March 7, 2007 | Ken Reed

Can You Risk Doing the Same Things The Same Way? by Michele Lindsay

Change . . . why does change invoke such a negative response in some, yet others embrace it? Is it fear of doing something new and different or is it complacency? Things are good enough. We haven’t had a major failure yet, haven’t lost a big client, haven’t had significant quality problems . . . so it must be good enough. We have been doing it this way for years, besides, who has the time or energy to change things that are working just fine?

If you are not changing, the world around you is. We cannot prevent our environment from changing – our clients, competitors, regulations, technology or stakeholders. Maintaining the status quo will not allow us to meet the demands of this complex changing environment. Organizations that look at change as a means to create opportunities instead of simply as a threat, will find better ways to do things, new products or services to meet changing needs.

Steve Jobs at Apple is a great example of recognizing a changing environment (legal issues regarding downloading music), the changing customer wants and the improving technology and created the iPod and iTunes which has reshaped how people get and listen to music.

Albert Einstein stated, “We can’t solve problems with the same level of thinking that created it.” Change, by definition, requires different thinking than before; demanding solutions that are not part of your prior experiences. Who better than to do that than those who so clearly understand the problems or opportunities?

The challenge is humans are hardwired to set up mental patterns and to stick to them. We don’t naturally break these patterns. The mind is a self-organizing system. It allows us to be effective and efficient in carrying out tasks, especially repeated tasks. Trying to break these patterns goes against the way our brains work most efficiently. It can be very difficult to achieve the “out of the box” thinking that is required to change and innovate your processes, products or services by going about idea generation the same old way.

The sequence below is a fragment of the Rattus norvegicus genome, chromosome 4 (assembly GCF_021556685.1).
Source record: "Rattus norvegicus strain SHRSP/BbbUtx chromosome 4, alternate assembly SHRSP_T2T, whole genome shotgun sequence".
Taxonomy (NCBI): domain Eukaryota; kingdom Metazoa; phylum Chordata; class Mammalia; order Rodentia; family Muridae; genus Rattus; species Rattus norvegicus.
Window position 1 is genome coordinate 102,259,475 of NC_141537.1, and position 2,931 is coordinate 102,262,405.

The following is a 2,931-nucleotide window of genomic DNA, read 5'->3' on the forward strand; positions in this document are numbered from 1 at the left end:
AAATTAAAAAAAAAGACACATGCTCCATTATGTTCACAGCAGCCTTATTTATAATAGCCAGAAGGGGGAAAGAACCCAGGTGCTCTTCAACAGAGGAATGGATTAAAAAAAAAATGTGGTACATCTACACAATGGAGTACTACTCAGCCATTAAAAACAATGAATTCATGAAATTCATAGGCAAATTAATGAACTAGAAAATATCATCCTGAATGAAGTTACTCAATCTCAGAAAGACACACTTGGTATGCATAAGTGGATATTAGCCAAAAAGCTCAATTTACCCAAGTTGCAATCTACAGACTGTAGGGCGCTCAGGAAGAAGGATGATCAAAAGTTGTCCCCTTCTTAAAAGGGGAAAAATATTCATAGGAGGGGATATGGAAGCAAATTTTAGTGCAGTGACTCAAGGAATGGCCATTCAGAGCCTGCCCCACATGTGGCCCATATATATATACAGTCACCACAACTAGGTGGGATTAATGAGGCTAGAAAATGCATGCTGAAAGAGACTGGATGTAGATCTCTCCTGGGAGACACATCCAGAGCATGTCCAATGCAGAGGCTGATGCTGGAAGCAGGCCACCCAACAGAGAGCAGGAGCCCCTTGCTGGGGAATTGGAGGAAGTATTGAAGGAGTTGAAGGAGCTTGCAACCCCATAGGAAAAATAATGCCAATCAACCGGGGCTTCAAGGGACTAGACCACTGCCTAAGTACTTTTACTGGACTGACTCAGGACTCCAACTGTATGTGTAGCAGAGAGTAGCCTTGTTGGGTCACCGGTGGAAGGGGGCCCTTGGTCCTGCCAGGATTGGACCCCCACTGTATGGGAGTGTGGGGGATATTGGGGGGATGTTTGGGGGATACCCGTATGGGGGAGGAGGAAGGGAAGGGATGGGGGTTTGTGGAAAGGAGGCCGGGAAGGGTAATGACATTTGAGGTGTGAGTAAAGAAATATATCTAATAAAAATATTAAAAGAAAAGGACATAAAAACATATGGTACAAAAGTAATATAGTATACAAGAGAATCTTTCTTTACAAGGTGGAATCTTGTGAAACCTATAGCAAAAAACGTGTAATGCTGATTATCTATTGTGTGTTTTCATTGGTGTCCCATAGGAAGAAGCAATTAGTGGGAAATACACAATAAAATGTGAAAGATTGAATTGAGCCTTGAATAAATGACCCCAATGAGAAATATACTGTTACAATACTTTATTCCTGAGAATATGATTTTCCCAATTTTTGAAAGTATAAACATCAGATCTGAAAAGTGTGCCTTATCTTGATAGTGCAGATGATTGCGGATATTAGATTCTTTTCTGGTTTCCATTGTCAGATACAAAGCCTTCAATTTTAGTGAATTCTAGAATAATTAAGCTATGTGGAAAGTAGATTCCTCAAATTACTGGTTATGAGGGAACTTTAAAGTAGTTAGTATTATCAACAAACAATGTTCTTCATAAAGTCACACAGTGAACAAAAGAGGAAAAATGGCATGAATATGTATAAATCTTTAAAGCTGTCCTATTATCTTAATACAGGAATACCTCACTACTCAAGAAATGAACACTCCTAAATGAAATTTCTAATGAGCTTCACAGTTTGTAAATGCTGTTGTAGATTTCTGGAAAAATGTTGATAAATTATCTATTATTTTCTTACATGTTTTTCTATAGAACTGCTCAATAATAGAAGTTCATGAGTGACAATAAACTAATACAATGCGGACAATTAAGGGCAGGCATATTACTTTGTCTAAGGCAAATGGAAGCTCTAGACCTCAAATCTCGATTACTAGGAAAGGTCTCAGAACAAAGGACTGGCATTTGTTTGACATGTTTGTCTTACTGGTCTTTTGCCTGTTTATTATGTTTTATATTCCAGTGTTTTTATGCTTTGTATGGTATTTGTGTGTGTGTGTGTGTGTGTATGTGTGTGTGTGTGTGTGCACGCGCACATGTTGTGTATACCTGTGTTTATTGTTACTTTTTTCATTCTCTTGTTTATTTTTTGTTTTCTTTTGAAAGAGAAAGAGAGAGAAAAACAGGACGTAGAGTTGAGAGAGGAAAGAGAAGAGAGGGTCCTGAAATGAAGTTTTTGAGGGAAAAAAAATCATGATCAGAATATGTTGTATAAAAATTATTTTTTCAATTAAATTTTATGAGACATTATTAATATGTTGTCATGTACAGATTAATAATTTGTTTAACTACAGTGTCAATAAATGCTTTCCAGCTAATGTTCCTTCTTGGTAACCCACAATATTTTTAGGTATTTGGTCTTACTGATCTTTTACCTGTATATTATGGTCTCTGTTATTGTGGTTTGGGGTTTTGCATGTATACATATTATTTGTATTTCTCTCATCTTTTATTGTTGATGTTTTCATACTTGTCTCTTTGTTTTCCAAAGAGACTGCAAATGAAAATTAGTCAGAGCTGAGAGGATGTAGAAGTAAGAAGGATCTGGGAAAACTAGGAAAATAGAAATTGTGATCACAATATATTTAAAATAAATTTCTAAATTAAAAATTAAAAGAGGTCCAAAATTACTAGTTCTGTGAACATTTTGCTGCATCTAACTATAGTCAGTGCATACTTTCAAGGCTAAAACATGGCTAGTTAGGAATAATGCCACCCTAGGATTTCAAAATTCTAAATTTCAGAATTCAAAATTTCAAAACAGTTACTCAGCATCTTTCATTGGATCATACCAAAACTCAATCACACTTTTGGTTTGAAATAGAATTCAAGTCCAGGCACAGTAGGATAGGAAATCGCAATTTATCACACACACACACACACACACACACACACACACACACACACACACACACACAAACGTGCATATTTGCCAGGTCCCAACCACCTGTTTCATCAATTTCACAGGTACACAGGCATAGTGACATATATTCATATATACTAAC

The good news is that innovation need not be left to those “gifted” with creativity. We can leverage the knowledge base and experience of those closest to the work. We can learn deliberate tools that can be applied to develop new ideas, processes, tools and systems to create the results you need to meet the complex demands of our changing world. It is possible to break old patterns and mental models that made you successful in the “old” environment and create a successful future. You can understand the innovative thinking process, learn the tools to shift paradigms, identify opportunities, reduce meeting time, improve decision making, and create truly new solutions so you can break those old mental models or patterns and change the way you do things. Can you risk doing the same things the same way?

Join Michele Lindsay, a certified Six Thinking Hats Instructor and a TapRooT® Instructor for the past nine years, for an interactive, practical course in breakthrough thinking. Create the outcomes to move you ahead of your competitors, address your client’s needs, fix problems and improve the way you conduct or provide business.

The objective of the Innovation and Creative Solutions course is to provide attendees with the opportunity to deliberately apply tools to reframe problems, identify opportunities, and develop and evaluate “outside of the box” thinking.

This 2 day Innovation and Creative Solutions Course is available at the TapRooT® Summit on April 23-24, 2007 in San Antonio, TX.

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